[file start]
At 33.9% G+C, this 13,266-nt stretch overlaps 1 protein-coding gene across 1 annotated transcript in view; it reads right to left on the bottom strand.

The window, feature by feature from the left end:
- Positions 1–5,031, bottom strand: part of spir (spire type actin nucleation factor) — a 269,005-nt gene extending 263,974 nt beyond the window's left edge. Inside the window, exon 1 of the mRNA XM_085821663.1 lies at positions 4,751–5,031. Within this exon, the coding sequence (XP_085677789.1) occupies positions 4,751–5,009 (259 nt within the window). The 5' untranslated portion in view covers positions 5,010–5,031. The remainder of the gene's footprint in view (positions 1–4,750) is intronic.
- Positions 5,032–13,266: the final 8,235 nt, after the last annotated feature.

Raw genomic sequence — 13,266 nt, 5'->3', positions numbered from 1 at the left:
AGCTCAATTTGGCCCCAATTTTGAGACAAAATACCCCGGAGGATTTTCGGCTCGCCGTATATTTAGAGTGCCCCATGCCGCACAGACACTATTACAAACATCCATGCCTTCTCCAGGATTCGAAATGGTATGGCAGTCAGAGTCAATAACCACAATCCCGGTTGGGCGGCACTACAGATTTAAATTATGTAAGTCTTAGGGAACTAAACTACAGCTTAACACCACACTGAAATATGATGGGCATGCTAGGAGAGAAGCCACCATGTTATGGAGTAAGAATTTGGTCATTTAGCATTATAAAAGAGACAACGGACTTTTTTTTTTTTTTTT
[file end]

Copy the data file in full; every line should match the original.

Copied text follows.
At 33.9% G+C, this 13,266-nt stretch overlaps 1 protein-coding gene across 1 annotated transcript in view; it reads right to left on the bottom strand.

The window, feature by feature from the left end:
- Positions 1–5,031, bottom strand: part of spir (spire type actin nucleation factor) — a 269,005-nt gene extending 263,974 nt beyond the window's left edge. Inside the window, exon 1 of the mRNA XM_085821663.1 lies at positions 4,751–5,031. Within this exon, the coding sequence (XP_085677789.1) occupies positions 4,751–5,009 (259 nt within the window). The 5' untranslated portion in view covers positions 5,010–5,031. The remainder of the gene's footprint in view (positions 1–4,750) is intronic.
- Positions 5,032–13,266: the final 8,235 nt, after the last annotated feature.

Raw genomic sequence — 13,266 nt, 5'->3', positions numbered from 1 at the left:
AGCTCAATTTGGCCCCAATTTTGAGACAAAATACCCCGGAGGATTTTCGGCTCGCCGTATATTTAGAGTGCCCCATGCCGCACAGACACTATTACAAACATCCATGCCTTCTCCAGGATTCGAAATGGTATGGCAGTCAGAGTCAATAACCACAATCCCGGTTGGGCGGCACTACAGATTTAAATTATGTAAGTCTTAGGGAACTAAACTACAGCTTAACACCACACTGAAATATGATGGGCATGCTAGGAGAGAAGCCACCATGTTATGGAGTAAGAATTTGGTCATTTAGCATTATAAAAGAGACAACGGACTTTTTTTTTTTTTTTT